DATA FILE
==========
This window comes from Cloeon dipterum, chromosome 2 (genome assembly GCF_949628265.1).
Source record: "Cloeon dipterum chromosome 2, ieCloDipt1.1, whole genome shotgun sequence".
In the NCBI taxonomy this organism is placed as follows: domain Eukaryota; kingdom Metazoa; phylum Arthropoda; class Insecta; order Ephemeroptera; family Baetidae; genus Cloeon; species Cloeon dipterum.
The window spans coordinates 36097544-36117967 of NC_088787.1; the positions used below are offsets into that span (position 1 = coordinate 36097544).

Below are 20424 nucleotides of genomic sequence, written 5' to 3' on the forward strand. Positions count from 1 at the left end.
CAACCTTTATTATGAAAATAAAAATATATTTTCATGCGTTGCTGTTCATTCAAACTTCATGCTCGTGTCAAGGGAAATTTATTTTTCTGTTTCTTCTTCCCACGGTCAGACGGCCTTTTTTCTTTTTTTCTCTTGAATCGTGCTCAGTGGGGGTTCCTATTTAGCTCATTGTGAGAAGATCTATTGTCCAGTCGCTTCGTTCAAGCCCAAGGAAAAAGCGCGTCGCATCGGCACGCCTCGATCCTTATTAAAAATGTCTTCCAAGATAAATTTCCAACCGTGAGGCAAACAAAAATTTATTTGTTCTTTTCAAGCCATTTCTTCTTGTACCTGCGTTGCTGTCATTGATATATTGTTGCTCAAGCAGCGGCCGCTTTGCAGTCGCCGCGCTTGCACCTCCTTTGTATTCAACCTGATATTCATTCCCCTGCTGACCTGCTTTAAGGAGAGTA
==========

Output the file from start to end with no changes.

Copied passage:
This window comes from Cloeon dipterum, chromosome 2 (genome assembly GCF_949628265.1).
Source record: "Cloeon dipterum chromosome 2, ieCloDipt1.1, whole genome shotgun sequence".
In the NCBI taxonomy this organism is placed as follows: domain Eukaryota; kingdom Metazoa; phylum Arthropoda; class Insecta; order Ephemeroptera; family Baetidae; genus Cloeon; species Cloeon dipterum.
The window spans coordinates 36097544-36117967 of NC_088787.1; the positions used below are offsets into that span (position 1 = coordinate 36097544).

Below are 20424 nucleotides of genomic sequence, written 5' to 3' on the forward strand. Positions count from 1 at the left end.
CAACCTTTATTATGAAAATAAAAATATATTTTCATGCGTTGCTGTTCATTCAAACTTCATGCTCGTGTCAAGGGAAATTTATTTTTCTGTTTCTTCTTCCCACGGTCAGACGGCCTTTTTTCTTTTTTTCTCTTGAATCGTGCTCAGTGGGGGTTCCTATTTAGCTCATTGTGAGAAGATCTATTGTCCAGTCGCTTCGTTCAAGCCCAAGGAAAAAGCGCGTCGCATCGGCACGCCTCGATCCTTATTAAAAATGTCTTCCAAGATAAATTTCCAACCGTGAGGCAAACAAAAATTTATTTGTTCTTTTCAAGCCATTTCTTCTTGTACCTGCGTTGCTGTCATTGATATATTGTTGCTCAAGCAGCGGCCGCTTTGCAGTCGCCGCGCTTGCACCTCCTTTGTATTCAACCTGATATTCATTCCCCTGCTGACCTGCTTTAAGGAGAGTA